Real Forensic Science Revealed

Many of you are hooked on the TV series, CSI, and other forensic-based TV forensic scienceshows.  For you, I have a great book recommendation.  The Poisoner’s Handbook, by Deborah Blum.  She shows how the real forensic science is revealed.

Blum goes through a variety of poisons: strychnine, mercury, arsenic, and even “bootleg gin,” and explains in great detail how they poison the body.  Her technical knowledge and sense of humor keep this aspect moving as some of the chemistry information could bog down.

To avoid reading like a college textbook, the author traces the struggle between brilliant criminals and how they murder using poison and the development of modern medical examiners.  The criminals stay one step ahead of the authorities by using new poisons that can’t be detected.  The medical examiners fight back in their labs to develop tests that are accurate and will stand up in court.  The real forensic science is revealed in this struggle that has been going on for years.

Blum also makes it personal.  She recounts real poisoning cases and tells us the background stories of some of the criminals who were caught and put on trial.  Some were found guilty; others got away with murder mostly because the lab testing wasn’t good enough to convince juries beyond a reasonable doubt.  These human stories make the scientific aspects interesting and put a human touch on both sides of the struggle.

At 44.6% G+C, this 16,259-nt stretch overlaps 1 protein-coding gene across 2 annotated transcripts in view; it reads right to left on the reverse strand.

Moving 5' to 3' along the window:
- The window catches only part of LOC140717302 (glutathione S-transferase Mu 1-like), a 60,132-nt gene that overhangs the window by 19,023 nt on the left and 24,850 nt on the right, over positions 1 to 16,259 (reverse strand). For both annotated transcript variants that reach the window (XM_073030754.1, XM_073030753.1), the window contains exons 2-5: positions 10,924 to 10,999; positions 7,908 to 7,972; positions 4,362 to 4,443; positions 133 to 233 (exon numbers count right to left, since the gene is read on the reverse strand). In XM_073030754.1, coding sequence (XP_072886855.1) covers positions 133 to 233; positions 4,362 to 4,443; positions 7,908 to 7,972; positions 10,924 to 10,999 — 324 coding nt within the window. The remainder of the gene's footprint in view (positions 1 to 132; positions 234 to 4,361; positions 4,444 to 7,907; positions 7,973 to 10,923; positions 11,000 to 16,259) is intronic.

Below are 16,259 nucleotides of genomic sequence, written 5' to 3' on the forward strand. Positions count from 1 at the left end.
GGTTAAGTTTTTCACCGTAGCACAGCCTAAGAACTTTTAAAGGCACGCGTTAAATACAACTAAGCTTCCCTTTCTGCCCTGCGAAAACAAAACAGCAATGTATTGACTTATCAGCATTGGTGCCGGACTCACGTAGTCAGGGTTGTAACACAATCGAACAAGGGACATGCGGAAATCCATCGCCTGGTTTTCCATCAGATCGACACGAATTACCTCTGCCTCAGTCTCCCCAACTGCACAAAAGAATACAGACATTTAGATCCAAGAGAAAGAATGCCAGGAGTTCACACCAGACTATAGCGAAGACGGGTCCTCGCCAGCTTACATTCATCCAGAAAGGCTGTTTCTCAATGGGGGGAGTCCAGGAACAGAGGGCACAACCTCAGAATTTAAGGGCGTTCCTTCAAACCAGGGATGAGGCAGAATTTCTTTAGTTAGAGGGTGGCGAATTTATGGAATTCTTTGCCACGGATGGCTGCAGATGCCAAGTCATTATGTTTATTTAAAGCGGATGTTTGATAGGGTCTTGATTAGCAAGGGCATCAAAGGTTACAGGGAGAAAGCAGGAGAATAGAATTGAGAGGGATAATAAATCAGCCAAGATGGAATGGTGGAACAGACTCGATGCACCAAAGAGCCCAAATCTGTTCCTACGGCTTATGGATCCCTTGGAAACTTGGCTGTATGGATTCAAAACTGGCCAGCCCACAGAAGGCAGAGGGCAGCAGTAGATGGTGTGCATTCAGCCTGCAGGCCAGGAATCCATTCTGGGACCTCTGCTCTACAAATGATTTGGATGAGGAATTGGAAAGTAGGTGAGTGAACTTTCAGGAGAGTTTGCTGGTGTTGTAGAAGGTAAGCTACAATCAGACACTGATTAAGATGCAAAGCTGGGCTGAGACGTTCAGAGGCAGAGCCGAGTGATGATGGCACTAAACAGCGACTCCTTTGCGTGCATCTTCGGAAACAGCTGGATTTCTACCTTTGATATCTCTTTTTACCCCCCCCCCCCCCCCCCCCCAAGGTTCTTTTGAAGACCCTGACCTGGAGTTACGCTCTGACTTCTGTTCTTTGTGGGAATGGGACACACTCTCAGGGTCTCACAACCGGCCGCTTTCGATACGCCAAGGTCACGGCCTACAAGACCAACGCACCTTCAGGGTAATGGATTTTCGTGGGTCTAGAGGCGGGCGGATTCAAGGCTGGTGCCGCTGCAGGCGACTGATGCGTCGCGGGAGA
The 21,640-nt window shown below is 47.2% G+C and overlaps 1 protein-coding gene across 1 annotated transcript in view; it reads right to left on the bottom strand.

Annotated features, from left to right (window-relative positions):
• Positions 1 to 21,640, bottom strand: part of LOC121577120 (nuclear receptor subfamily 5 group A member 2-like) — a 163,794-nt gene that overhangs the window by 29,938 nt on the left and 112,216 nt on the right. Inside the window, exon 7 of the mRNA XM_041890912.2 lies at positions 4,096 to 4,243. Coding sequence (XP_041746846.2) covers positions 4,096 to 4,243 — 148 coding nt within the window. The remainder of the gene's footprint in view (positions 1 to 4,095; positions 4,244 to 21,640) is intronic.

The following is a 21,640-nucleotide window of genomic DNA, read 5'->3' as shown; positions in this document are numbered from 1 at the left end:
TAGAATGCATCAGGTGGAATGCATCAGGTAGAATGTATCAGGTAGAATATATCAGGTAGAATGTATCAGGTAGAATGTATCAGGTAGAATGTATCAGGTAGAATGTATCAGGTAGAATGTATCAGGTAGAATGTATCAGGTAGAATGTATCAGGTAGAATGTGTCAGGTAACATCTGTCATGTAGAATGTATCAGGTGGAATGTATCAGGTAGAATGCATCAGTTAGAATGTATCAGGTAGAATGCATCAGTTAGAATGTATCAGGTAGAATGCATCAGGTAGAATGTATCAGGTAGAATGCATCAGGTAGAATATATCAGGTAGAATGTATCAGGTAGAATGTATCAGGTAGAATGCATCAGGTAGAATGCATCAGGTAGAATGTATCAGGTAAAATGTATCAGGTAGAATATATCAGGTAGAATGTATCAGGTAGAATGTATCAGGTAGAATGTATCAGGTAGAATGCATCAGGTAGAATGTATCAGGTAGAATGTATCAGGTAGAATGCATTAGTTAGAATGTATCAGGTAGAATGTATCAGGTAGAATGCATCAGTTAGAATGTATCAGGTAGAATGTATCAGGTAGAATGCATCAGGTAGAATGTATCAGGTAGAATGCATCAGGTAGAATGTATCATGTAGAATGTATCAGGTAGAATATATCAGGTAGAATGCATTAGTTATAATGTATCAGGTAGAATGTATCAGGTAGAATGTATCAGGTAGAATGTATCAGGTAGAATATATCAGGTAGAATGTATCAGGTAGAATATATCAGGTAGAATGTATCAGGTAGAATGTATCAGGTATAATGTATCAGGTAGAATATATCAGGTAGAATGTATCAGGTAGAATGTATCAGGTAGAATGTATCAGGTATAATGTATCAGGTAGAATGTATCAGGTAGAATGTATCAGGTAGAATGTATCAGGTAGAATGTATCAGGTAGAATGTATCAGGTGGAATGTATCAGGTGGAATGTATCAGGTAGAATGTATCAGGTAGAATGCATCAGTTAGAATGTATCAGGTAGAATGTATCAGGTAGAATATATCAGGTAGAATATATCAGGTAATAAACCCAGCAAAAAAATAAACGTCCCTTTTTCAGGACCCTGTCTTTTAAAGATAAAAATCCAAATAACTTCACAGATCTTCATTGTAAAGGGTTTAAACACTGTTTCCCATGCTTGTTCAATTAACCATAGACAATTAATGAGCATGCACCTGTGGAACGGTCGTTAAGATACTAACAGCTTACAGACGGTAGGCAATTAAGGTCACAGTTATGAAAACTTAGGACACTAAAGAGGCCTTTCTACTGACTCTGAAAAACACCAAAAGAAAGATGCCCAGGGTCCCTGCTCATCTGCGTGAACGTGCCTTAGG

Check out the PBS video here:

I thought the chapter on alcohol dragged a little.  Blum goes back into the politics and consequences of prohibition and recounts how bootleg gin was actually made from dangerous types of alcohol—that easily poisoned the people who drank it in speakeasies.  For me, the history was informative and a warning about the present day criminalization of some drugs, but I was more interested in the exotic poisons.

Still, she will show you the real forensic science in a fascinating way.  Even today, brilliant criminals are constantly testing different ways to commit murder without being detected.  Maybe it could be you . . ??

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About Colin Nelson

Colin T. Nelson worked for 40 years as a prosecutor and criminal defense lawyer in Minneapolis. He tried everything from speeding tickets to first degree murder. His writing about the courtroom and the legal system give the reader a "back door" view of what goes on, what's funny, and what's a good story. He has also traveled extensively and includes those locations in his mysteries. Some are set in Southeast Asia, Ecuador,Peru, and South Africa. Readers get a suspenseful tale while learning about new places on the planet. Colin is married, has two adult children, and plays the saxophone in various bands.

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